Thaier al-Sudani: "After I was done taking pictures and trying to reach our driver's vehicle to return to the office, a powerful blast hit an exit gate. We tried to find a place to hide because we were expecting a secondary explosion and at the same time we were keen to keep documenting the incident.
"Screams of the wounded, black smoke and bodies surrounded us, while security forces and militia members were shooting in the air to disperse the crowd. I tried to take cover behind anything close by. Reuters cameraman Mahdi Talaat and I could only hit the ground and film the event that was taking place in front of us.
"Then a minibus that was advancing towards the site caught our attention. The car was only a few metres away from our position and heading towards a gate when it blew up. The blazing fire, smoke and the blast's shockwave along with shrapnel raining down on us and the wailing of the wounded made us believe that we were witnessing judgment day.
"This incident has had a great impact on me and resulted in raising my awareness and developing a great internal fear of street gatherings, protests and celebrations. Images of the incident are still fresh in my mind and they keep replaying in my head every time I see a large gathering of people and it even haunts me in my sleep at times."
Marko Djurica: "On March 3, a couple hundred pro-Russian demonstrators stormed the Donetsk regional government building after clashing with police who were guarding the main entrance. They successfully entered through a side door, and in the end made it to the second floor where the parliament sits. Unrest continued to spiral in Ukraine and the following month separatists declared a 'People's Republic of Donetsk'.
"Two months after these initial attacks, protesters were still inside the regional government buildings and masked men guarded the barricades. I asked to take a series of portraits of these men. I saw a massive chair underneath a neon light and I picked my lens, adjusted the light, and people began to pose in shifts. Each subject was relaxed, and struck whatever pose suited him.
"Later, they asked with interest how people in Europe see the situation in Ukraine and wanted to know if anyone supports them, and what will happen in the end. They seemed a bit scared. I didn't have a good answer to their last question."
Enrique Castro-Mendivil: "I was covering a concert at Lima's National Theatre, awaiting the appearance of Peruvian tenor Juan Diego Florez, who was singing with the young members of the orchestra he was sponsoring, 'Sinfonia por el Peru'.
"Moments before he showed up, a choir girl in the middle started vomiting. The children were performing for a very refined audience that came to see Florez, and perhaps she couldn't handle it. When she threw up for a second time, her vomit splashed onto the kids around her. They were all very professional and continued performing until eventually she was told to step off the stage."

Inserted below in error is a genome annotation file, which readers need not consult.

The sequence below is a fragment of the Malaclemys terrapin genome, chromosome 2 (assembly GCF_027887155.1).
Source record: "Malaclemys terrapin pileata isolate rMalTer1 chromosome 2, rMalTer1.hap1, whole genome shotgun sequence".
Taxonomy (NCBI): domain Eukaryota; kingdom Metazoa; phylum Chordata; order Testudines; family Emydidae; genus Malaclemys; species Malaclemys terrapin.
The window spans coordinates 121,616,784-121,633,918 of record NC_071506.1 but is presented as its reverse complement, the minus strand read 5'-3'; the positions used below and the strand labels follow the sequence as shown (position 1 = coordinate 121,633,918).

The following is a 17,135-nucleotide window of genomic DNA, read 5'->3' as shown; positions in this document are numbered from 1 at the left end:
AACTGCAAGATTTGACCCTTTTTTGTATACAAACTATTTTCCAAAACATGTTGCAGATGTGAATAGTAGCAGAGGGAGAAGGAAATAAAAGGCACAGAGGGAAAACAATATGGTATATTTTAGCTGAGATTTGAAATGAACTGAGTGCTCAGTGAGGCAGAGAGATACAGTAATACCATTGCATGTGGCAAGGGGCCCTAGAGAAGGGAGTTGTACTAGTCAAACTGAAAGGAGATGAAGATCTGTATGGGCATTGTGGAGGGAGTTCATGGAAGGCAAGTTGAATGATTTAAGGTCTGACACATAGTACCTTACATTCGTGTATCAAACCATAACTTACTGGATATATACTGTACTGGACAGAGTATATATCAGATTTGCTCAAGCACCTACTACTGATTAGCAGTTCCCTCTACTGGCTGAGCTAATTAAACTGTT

Benoit Tessier: "I was covering the stars' red-carpet arrival for the film screening of How to Train Your Dragon 2. Suddenly Vitalii Sediuk, a Ukrainian journalist also known as a red-carpet prankster, tried to stick his head under actress America Ferrera's netted skirt.
"I had only 10 seconds to realise what was happening and take the shot. Security rapidly dealt with the culprit amid shocked looks from Ferrera and co-star Cate Blanchett. After a flash of appearing red faced and confused, the actress continued the red carpet walk as if nothing had happened."
Brandon Wade: "I was covering the controlled burn of a house slowly falling into Lake Whitney due to the decaying cliff underneath. Asked to take photos from an aerial perspective, I took off from Grand Prairie Municipal Airport with an instructor around 9am. The burn, scheduled to start an hour later, was delayed.
"I love flying, but patience proved challenging as circling for nearly three hours gets boring fast. Once the fire started we only had 15 minutes to take photos because the plane was booked at 1pm. The owners invested their retirement savings in the house and were even advised by geologists that the ground was stable. To watch your investment literally go up in flames must take its toll emotionally. The owners said they don't expect their insurance to cover the loss."
Tony Gentile: "I was covering Italy v Uruguay and it felt almost just like any other match. But in the second half, there was some strange contact between Italy's Giorgio Chiellini and Uruguay's Luis Suarez. I was following the action elsewhere on the pitch, but I saw them both fall down. They both looked like they were in pain, and I started to take pictures until Chiellini reacted angrily right in front of me, pulling down his shirt to reveal his shoulder.
"I shot some photos and, for me, the story was finished. But I only did part of the work. The second, very important part of the job was done by our great editors who spotted the teeth marks on Chiellini's shoulder, and a cropped version of my picture was sent out to our clients so they could see too."